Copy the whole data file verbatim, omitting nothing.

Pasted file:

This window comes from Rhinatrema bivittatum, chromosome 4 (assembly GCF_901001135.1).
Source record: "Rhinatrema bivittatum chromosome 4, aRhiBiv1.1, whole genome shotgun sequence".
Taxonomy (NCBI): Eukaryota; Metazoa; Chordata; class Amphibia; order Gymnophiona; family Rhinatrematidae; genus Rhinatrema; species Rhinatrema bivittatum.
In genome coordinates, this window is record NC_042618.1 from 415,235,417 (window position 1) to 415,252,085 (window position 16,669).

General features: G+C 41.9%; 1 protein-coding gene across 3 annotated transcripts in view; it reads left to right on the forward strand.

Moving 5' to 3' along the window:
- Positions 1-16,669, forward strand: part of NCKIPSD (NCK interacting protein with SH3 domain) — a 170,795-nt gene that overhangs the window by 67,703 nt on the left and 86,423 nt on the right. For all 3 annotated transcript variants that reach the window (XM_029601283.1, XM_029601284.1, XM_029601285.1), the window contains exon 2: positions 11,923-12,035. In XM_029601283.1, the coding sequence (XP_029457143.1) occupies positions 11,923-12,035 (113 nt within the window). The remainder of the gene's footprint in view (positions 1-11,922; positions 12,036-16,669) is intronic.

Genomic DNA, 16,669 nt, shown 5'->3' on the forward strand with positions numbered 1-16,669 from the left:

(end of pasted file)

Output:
This window comes from Rhinatrema bivittatum, chromosome 4 (assembly GCF_901001135.1).
Source record: "Rhinatrema bivittatum chromosome 4, aRhiBiv1.1, whole genome shotgun sequence".
Taxonomy (NCBI): Eukaryota; Metazoa; Chordata; class Amphibia; order Gymnophiona; family Rhinatrematidae; genus Rhinatrema; species Rhinatrema bivittatum.
In genome coordinates, this window is record NC_042618.1 from 415,235,417 (window position 1) to 415,252,085 (window position 16,669).

General features: G+C 41.9%; 1 protein-coding gene across 3 annotated transcripts in view; it reads left to right on the forward strand.

Moving 5' to 3' along the window:
- Positions 1-16,669, forward strand: part of NCKIPSD (NCK interacting protein with SH3 domain) — a 170,795-nt gene that overhangs the window by 67,703 nt on the left and 86,423 nt on the right. For all 3 annotated transcript variants that reach the window (XM_029601283.1, XM_029601284.1, XM_029601285.1), the window contains exon 2: positions 11,923-12,035. In XM_029601283.1, the coding sequence (XP_029457143.1) occupies positions 11,923-12,035 (113 nt within the window). The remainder of the gene's footprint in view (positions 1-11,922; positions 12,036-16,669) is intronic.

Genomic DNA, 16,669 nt, shown 5'->3' on the forward strand with positions numbered 1-16,669 from the left: